The hybrid-electric drivetrain of the BMW G20 330e has been selected by Wards Auto as one of the publication’s 10 Best Engines and Propulsion Systems for 2021. The 330e is powered by a BMW B48 two-liter turbocharged four-cylinder engine developing 181 horsepower from 3,800 to 6,500 rpm and 258 pound-feet of torque from 1,450 t0 3,600 mated to an electric motor with the equivalent of 107 horsepower at 3,170 rpm and 77 pound-feet of torque from zero to 3,170, for system output of 288 horsepower and 310 pound-feet. That’s more power and torque than the gasoline-burning 330i, and Wards says the 330e reaffirms just how exciting driving a hybrid can be.
The powertrain of the 330e is following up on the serial success of various BMW engines and propulsion systems which have been recognized by Wards Auto 36 times since the competition was initiated in 1995. Since its arrival in 2016, the BMW B58 turbocharged six-cylinder engine has ranked among the publication’s 10 Best four times including 2016 in F30 340i, 2017 in the F22 M240i, 2019 in the G05 X5, and last year in the G20 M340i, thus eclipsing the previous N55 and its three awards from 2011 to 2013. The B58 was in the running for 2021 once again the M440i coupe, in which it develops 382 horsepower, but it was the four-cylinder B48 (hailing from the same modular family as the B58) and the electric motor to which it is mated that took home the award thanks to a, “first-rate driving experience that compromises nothing, while approaching 40 mpg during our real-world testing.”
According to BMW, the 330e is capable of accelerating from zero to 60 mph in 5.6 seconds, while the xDrive-equipped version does it in 5.7 seconds. The hybrid 3 Series expectedly weighs more than its gasoline stablemates at 4,039 pounds and 4,138 pounds for rear-wheel-drive and xDrive respectively—the 330i weighs 3,582 pounds, the 330i xDrive weighs 3,764 pounds, the M340i weighs 3,849 pounds, and the M340i xDrive weighs 3,968 pounds—but its driving experience and acceleration are summarized as being closer to a premium battery EV than a hybrid. This is likely achieved thanks to the 330e’s XtraBoost, which delivers 40 additional horsepower for up to ten seconds at full throttle. That 40 horsepower is included in the total system output of 288, but the 330e has little trouble out-accelerating the G30 530e and X3 xDrive30e which share its drivetrain.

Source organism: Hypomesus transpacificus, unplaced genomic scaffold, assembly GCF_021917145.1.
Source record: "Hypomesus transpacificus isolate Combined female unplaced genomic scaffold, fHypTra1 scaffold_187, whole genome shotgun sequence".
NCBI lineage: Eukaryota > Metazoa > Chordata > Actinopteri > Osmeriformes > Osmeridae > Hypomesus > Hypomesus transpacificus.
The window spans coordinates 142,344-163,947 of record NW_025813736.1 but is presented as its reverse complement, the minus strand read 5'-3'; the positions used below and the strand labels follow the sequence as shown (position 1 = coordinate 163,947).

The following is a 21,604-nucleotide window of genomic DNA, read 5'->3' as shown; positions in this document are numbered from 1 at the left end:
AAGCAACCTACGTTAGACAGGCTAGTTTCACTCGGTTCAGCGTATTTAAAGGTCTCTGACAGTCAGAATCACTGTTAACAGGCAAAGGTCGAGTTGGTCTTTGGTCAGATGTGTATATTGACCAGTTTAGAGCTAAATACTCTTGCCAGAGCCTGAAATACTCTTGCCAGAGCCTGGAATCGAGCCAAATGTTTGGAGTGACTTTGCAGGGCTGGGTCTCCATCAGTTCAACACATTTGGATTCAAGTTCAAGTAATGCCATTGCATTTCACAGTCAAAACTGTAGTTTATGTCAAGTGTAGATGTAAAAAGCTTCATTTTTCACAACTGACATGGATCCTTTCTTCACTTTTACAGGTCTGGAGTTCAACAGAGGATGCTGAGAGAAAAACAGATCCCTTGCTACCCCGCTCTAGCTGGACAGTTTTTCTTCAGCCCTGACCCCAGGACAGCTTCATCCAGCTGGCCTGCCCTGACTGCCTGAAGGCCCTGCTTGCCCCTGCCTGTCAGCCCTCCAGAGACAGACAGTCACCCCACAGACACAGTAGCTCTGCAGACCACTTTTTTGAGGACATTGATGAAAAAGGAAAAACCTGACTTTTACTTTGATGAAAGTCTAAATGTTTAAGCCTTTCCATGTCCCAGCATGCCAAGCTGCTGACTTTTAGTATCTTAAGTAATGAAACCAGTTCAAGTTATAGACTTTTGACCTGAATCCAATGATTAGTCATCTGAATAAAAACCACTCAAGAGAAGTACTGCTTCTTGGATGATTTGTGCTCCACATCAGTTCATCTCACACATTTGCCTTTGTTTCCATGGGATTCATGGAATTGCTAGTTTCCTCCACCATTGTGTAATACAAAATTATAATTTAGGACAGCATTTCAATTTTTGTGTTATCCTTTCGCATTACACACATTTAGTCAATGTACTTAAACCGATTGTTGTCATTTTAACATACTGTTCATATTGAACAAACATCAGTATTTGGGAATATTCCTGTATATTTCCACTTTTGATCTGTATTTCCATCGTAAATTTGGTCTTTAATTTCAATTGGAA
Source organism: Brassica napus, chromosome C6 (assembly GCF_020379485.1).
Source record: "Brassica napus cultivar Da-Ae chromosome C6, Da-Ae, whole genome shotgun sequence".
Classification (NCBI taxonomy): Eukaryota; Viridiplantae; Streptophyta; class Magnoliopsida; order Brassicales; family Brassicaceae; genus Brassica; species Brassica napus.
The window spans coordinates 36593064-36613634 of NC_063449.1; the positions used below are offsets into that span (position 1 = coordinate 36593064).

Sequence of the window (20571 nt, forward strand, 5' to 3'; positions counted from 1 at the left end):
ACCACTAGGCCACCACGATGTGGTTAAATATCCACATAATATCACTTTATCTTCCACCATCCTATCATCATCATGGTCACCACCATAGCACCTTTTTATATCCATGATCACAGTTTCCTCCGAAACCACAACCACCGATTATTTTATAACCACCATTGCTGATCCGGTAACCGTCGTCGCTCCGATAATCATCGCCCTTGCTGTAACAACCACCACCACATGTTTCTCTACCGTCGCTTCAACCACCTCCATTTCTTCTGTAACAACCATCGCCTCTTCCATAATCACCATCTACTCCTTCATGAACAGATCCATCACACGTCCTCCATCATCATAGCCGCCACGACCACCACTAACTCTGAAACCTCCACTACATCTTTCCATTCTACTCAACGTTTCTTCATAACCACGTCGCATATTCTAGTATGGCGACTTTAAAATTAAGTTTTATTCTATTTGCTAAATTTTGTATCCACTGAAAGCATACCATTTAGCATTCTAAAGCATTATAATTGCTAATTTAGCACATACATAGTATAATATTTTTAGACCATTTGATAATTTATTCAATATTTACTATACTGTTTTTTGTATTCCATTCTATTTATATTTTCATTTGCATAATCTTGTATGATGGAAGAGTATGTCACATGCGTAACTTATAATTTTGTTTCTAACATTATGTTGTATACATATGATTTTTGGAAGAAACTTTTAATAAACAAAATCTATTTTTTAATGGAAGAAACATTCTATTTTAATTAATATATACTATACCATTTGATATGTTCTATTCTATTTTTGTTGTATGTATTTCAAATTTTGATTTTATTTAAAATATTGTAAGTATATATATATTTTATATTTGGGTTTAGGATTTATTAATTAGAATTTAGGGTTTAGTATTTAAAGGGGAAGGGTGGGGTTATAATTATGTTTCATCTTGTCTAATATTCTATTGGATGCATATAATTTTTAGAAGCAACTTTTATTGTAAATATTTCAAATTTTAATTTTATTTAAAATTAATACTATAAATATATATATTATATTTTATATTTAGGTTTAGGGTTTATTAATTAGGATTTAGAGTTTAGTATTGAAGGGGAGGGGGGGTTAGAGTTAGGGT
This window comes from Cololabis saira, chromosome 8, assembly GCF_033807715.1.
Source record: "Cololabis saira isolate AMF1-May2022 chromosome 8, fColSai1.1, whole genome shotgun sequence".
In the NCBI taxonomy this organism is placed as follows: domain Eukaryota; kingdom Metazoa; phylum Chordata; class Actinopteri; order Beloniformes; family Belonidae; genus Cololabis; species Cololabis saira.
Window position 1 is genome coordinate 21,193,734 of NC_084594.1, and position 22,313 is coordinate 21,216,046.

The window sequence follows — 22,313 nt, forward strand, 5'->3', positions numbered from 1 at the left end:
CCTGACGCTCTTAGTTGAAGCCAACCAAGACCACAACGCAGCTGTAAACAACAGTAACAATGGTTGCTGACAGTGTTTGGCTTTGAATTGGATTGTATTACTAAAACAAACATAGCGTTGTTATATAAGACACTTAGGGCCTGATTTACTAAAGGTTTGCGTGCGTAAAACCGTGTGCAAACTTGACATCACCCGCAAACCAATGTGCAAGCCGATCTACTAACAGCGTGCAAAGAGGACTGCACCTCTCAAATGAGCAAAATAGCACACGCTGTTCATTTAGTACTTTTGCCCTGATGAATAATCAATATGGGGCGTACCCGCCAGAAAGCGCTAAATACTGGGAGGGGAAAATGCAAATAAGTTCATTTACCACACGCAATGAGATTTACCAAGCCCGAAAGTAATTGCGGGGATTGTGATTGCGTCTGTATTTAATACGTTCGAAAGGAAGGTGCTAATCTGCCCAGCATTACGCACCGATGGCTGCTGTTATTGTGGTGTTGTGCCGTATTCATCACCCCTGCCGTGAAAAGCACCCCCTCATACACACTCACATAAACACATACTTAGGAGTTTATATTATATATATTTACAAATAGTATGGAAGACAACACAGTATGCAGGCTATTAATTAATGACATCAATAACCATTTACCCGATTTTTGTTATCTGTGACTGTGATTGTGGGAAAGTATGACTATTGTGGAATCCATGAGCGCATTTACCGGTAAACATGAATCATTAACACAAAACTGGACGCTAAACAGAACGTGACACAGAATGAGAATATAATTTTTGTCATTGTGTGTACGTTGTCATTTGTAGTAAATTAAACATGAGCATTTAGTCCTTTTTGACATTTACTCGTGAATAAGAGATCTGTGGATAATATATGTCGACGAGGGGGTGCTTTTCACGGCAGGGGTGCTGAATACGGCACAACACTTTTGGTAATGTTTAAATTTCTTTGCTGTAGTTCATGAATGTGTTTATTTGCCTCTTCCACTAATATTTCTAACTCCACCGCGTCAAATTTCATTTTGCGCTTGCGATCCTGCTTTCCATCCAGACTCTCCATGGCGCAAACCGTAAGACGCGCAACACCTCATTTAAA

“It’s thrilling in EV mode and still engaging even when the battery runs dry,” Wards Auto judge Drew Winter wrote on his scoresheet. “When the battery has juice, it drives like a premium BEV, not a PHEV. It feels really fast in sport mode. If you charge at home or work, you still get great fuel economy and can still have a lot of fun driving.”
Speaking of charging at home, the 330e’s twelve-kWh battery array is located underneath and aft of the rear seat (and consumes 3.8 cubic-feet of trunk volume compared with conventional 3 Series) but can be charged with ease at home via a standard 120-volt wall socket found in many garages. The 330e has 22 miles of electric range, while the 330e xDrive has twenty; in hybrid mode, the 330e can reach 68 mph, but running exclusively on the battery allows for up to 87 mph. The vehicle’s top speed is 130 mph, or 142 when equipped with performance tires. The EPA fuel economy rating for the 330e is 75 mpg-e, but owners have reported even greater efficiency in the real world.
Although much of the focus and enthusiasm this side of the automotive world currently revolves around purely electric models, the 330e is said to “stand out among hybrids,” and reinforces the notion that the best of both worlds might be the best current solution, not unlike X5 xDrive45e.—Alex Tock
[Photos courtesy BMW AG.]